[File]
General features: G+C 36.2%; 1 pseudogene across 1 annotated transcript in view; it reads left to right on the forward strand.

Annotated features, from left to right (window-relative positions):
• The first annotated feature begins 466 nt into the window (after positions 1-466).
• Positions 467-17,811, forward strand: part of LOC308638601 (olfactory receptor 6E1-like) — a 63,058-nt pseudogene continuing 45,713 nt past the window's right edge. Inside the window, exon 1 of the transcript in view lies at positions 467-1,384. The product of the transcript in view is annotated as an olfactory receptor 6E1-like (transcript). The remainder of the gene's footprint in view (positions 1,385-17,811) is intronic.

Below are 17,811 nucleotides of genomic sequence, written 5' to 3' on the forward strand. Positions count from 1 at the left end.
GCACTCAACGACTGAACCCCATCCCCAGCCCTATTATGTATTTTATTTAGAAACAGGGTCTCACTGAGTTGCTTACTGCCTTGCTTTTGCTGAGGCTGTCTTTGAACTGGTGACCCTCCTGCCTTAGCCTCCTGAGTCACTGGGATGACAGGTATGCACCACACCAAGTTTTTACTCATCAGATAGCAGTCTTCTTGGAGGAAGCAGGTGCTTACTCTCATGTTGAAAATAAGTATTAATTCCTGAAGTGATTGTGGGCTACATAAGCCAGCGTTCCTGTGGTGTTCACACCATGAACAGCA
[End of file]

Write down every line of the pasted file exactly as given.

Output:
General features: G+C 36.2%; 1 pseudogene across 1 annotated transcript in view; it reads left to right on the forward strand.

Annotated features, from left to right (window-relative positions):
• The first annotated feature begins 466 nt into the window (after positions 1-466).
• Positions 467-17,811, forward strand: part of LOC308638601 (olfactory receptor 6E1-like) — a 63,058-nt pseudogene continuing 45,713 nt past the window's right edge. Inside the window, exon 1 of the transcript in view lies at positions 467-1,384. The product of the transcript in view is annotated as an olfactory receptor 6E1-like (transcript). The remainder of the gene's footprint in view (positions 1,385-17,811) is intronic.

Below are 17,811 nucleotides of genomic sequence, written 5' to 3' on the forward strand. Positions count from 1 at the left end.
GCACTCAACGACTGAACCCCATCCCCAGCCCTATTATGTATTTTATTTAGAAACAGGGTCTCACTGAGTTGCTTACTGCCTTGCTTTTGCTGAGGCTGTCTTTGAACTGGTGACCCTCCTGCCTTAGCCTCCTGAGTCACTGGGATGACAGGTATGCACCACACCAAGTTTTTACTCATCAGATAGCAGTCTTCTTGGAGGAAGCAGGTGCTTACTCTCATGTTGAAAATAAGTATTAATTCCTGAAGTGATTGTGGGCTACATAAGCCAGCGTTCCTGTGGTGTTCACACCATGAACAGCA